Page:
Categories Interview Katrina

Pop-Culturalist Chats with Katrina Law

P-C: You’ve had a ton of success already in your career. When you look back, is there a particular moment that sticks out to you?
Katrina: Yes, there were a couple of moments. My very first job was an extra on Lucky Numbers, a Nora Ephron film. They were shooting in Harrisburg, Pennsylvania. I remember being so excited that a Hollywood production was coming to my side of town. I drove two and a half hours to get to Harrisburg to be an extra. It was in the middle of November. For those of you who don’t know, November in Harrisburg is cold, and they were like, “Well, we need people to jump into the river and get on these floats and act like it’s summertime.” The water was like thirty-five degrees, and the air was thirty-six degrees. We got paid like fifty dollars. [laugh] I remember I was so excited that I volunteered and I did it. It was one of the best days of my life because I was so happy. I love set life, and I was contemplating whether or not I wanted to do this as a career. This was also a test to see if I loved the environment.

It’s amazing. I look back on that, and I think how far I’ve come and how excited I was. There are times where I have to remind myself don’t ever lose that level of excitement. Don’t ever take this industry for granted. Don’t ever take this job for granted. It’s moments like that. I remember when I booked Spartacus. It had been such a struggle. I’d been in LA for ten years at that point and booked nothing. I was told I wasn’t Asian enough or I was too Asian. I was told I wasn’t good enough. I was told I was too fat. I was told this and that—just about everything. Then I booked Spartacus, and I remember I broke down sobbing when I got the call. My husband, who was my boyfriend at the time, was like, “What’s wrong?” I was like, “Nothing. This is so good.” He’s like, “Why are you crying?” I’m like, “I don’t know.” It’s moments like that where I try to hold on to and remember how big this dream was when I was a little girl in Jersey and how impossible it seemed. Now, it’s my nine-to-five, and I have to not forget how hard I fought for it.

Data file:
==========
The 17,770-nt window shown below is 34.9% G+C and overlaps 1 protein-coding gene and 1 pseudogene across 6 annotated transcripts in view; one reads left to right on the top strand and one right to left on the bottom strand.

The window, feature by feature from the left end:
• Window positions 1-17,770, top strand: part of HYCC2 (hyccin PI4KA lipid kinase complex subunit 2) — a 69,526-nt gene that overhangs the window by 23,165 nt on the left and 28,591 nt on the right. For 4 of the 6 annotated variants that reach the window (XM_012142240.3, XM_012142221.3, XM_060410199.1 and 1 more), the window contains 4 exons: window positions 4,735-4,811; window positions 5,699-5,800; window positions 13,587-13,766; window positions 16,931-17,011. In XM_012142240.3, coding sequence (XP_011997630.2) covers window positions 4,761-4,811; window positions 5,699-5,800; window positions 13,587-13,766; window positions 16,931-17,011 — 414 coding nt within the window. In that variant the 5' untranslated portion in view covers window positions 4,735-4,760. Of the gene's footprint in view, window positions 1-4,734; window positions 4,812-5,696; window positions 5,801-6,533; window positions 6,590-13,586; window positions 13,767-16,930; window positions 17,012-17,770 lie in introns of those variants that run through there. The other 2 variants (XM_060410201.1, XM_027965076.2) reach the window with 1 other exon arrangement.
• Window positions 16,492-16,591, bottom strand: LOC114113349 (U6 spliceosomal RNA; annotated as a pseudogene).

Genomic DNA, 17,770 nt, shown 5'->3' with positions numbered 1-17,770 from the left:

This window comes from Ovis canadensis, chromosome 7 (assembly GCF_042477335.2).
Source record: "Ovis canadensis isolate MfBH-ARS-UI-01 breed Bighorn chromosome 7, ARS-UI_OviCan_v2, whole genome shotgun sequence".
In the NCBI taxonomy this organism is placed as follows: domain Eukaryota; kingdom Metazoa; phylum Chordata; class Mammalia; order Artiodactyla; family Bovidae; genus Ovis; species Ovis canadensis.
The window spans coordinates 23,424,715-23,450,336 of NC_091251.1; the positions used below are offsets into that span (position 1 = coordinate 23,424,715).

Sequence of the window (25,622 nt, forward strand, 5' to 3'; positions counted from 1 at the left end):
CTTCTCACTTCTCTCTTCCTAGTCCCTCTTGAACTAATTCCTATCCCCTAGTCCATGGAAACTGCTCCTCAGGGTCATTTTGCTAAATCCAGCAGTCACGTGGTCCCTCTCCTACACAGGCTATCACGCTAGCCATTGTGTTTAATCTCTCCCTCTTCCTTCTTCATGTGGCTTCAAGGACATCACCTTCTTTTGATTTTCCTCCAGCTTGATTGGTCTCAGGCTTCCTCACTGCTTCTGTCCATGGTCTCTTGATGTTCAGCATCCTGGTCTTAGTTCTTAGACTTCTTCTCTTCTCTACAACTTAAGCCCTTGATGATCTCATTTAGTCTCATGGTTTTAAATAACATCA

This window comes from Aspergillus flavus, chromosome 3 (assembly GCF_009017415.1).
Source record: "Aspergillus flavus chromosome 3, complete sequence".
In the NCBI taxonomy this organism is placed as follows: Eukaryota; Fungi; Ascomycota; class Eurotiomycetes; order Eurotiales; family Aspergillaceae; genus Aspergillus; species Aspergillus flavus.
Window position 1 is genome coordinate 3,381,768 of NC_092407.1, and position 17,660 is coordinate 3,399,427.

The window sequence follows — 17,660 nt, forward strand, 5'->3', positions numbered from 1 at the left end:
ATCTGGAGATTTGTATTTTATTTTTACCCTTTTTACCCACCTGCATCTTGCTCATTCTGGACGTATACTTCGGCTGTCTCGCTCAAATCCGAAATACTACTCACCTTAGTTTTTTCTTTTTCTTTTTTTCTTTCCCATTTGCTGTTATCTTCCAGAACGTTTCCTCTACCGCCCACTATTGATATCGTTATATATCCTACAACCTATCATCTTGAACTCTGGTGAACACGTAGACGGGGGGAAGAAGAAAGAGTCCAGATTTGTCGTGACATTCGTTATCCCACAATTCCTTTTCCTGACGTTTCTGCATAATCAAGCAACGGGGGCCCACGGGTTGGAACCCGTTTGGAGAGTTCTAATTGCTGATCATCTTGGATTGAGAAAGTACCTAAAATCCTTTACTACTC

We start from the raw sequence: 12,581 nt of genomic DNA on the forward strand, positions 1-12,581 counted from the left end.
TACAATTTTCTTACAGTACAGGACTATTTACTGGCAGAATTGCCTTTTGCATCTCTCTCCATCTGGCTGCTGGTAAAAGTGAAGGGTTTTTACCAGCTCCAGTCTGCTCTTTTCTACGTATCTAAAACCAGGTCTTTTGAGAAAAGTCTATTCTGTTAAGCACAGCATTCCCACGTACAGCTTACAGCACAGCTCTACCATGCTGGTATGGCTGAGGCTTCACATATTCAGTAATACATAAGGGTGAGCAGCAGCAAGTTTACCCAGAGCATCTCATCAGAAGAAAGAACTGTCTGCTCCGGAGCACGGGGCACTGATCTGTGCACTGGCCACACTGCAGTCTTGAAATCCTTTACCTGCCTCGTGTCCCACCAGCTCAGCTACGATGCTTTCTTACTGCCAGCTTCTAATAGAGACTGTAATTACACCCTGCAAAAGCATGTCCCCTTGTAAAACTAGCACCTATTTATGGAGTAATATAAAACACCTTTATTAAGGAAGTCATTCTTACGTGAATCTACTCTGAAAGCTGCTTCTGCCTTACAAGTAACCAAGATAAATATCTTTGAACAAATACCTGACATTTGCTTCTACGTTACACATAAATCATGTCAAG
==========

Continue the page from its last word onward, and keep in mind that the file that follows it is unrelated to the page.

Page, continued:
P-C: In those moments when you weren’t booking roles, how were you able to push forward and persevere?
Katrina: In this industry, in order to make it, you have to be incredibly stupid and narcissistic at the same time. There was this overwhelming belief that I was going to make it. I was like, “No, this is it! I’m going to make it. You don’t think I’m good enough? I’m totally good enough.” I started to look at myself as a product. I wasn’t going to let the noes and rejection defeat me. I went, “Fine. My product isn’t good enough. I’ll make it better. How do I make it better? You don’t think I’m a good enough actor? Well, I’ll take more classes. You don’t think this and that, I’ll fix it.” As long as I don’t feel like I’m selling my soul, I’ll do it. When everybody is telling you “no,” you have to be your strongest advocate. There are times you have to be stupid and say, “I’m going to make it, and I’m not going to listen to common sense.” [laughs] When you’re not able to pay your rent, you have to be like, “No, it’s fine. It’s totally fine.” I think stupidity and narcissism got me through the majority of my career.

P-C: Who or what would you say has had the biggest influence on your career?
Katrina: I think it’s between my husband, Keith Andreen, and then my manager, Joel Stevens, and their unwavering faith in my eventual success. Their ability to speak to me with the hard truth but yet do it in a kind, loving way that didn’t defeat me or destroy me.

My husband has been my acting coach since 2009. 2009 is when I started really booking everything. He’s been really great at being able to say, “You’re doing one of your tricks” or “I can see you’re phoning it in.” He’s been great because he knows me personally. He’s able to call me out pretty quickly.

The same with my manager. He’s eternally optimistic. Joel Stevens has been there when there were stretches where I wasn’t booking, and at no point did he threaten to drop me as a client. There was a time when I conveyed to him that I was afraid he was going to drop me because I hadn’t booked anything in two years. He goes, “No way. We’re in this for the long run. This is a marathon. This isn’t a sprint.” I think surrounding myself with people who are your biggest cheerleaders in this industry—in any form of life actually—is so important.

Read the full interview at Pop Culturalist!

Leave a Reply

Your email address will not be published. Required fields are marked *

This site uses Akismet to reduce spam. Learn how your comment data is processed.